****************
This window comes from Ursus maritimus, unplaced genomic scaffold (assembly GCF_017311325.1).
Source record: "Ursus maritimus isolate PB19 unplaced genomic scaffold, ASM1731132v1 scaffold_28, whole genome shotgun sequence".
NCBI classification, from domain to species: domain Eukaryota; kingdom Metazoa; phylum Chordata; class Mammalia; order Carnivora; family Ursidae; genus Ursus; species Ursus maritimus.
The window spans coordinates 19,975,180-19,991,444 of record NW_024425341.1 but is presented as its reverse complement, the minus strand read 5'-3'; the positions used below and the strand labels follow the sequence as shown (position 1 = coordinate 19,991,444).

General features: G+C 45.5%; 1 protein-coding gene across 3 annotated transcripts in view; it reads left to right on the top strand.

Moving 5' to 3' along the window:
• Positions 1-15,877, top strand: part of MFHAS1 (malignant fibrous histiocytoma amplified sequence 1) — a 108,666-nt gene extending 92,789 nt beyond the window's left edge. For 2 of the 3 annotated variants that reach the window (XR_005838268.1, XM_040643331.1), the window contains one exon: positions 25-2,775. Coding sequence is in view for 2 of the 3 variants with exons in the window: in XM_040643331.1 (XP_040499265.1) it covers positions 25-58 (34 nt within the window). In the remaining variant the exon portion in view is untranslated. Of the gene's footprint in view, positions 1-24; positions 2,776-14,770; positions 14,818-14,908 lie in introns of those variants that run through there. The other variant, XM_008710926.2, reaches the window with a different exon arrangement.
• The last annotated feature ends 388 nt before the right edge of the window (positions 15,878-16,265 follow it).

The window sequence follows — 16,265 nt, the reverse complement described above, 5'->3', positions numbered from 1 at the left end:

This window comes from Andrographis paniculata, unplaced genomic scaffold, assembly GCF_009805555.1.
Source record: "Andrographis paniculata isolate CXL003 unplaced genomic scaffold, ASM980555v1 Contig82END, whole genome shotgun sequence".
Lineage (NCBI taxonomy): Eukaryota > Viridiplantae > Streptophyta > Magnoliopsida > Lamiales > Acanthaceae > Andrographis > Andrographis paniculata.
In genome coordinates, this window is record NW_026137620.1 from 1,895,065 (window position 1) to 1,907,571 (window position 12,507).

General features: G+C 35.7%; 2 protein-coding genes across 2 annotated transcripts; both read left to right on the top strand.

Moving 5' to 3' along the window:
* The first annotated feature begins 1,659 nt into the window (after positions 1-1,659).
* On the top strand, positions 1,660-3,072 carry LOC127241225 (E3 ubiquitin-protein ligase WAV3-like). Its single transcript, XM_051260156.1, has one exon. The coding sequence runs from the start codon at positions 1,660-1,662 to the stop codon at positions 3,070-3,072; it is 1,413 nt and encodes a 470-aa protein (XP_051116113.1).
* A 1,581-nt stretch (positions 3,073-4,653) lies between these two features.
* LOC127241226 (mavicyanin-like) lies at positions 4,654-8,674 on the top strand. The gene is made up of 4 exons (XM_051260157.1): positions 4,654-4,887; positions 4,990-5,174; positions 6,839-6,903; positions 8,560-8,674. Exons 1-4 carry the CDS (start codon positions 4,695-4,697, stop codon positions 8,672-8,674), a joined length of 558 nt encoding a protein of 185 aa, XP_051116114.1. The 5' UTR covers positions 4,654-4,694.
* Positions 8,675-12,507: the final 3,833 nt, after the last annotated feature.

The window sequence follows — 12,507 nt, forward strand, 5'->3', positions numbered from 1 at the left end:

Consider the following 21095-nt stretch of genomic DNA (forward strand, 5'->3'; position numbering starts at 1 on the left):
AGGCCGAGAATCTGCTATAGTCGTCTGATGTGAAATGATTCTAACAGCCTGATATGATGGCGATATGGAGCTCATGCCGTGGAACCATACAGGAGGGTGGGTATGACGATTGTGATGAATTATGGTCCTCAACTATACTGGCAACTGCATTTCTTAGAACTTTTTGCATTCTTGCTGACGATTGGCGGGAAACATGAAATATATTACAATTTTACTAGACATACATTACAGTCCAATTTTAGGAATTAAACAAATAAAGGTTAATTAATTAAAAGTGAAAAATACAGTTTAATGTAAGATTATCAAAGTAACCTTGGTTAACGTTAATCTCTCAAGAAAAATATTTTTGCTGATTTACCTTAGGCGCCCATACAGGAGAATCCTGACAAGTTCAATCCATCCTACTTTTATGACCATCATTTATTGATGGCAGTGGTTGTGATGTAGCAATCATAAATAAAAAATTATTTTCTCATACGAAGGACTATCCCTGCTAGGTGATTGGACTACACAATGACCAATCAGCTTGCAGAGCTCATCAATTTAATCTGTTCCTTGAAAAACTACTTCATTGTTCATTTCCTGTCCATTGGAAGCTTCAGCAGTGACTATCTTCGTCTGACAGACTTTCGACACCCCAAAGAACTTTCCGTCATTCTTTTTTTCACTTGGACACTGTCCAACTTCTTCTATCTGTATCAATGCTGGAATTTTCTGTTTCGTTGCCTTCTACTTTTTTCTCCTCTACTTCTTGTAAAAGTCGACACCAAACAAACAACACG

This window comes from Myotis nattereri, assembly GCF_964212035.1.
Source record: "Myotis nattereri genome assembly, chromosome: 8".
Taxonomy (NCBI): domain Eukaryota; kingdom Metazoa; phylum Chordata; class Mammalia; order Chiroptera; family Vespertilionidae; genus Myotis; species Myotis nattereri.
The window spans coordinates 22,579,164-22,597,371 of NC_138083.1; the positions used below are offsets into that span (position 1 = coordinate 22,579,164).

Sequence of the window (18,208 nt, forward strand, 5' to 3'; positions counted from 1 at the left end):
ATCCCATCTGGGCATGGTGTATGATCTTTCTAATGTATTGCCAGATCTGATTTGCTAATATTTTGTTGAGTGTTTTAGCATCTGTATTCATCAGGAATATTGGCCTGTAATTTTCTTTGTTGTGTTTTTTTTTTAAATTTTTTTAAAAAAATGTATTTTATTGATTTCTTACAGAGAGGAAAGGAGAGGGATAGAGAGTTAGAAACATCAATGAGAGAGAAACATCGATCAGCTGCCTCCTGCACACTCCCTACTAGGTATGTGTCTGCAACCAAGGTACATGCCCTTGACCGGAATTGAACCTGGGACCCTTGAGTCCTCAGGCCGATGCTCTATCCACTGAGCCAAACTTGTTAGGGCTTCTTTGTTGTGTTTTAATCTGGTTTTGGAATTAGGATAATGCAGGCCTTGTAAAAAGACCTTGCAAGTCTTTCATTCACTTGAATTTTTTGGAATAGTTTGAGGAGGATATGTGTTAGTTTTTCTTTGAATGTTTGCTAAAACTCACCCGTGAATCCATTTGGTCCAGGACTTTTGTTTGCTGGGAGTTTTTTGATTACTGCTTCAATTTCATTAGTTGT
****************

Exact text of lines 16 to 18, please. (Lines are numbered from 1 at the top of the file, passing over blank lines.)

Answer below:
* The first annotated feature begins 1,659 nt into the window (after positions 1-1,659).
* On the top strand, positions 1,660-3,072 carry LOC127241225 (E3 ubiquitin-protein ligase WAV3-like). Its single transcript, XM_051260156.1, has one exon. The coding sequence runs from the start codon at positions 1,660-1,662 to the stop codon at positions 3,070-3,072; it is 1,413 nt and encodes a 470-aa protein (XP_051116113.1).
* A 1,581-nt stretch (positions 3,073-4,653) lies between these two features.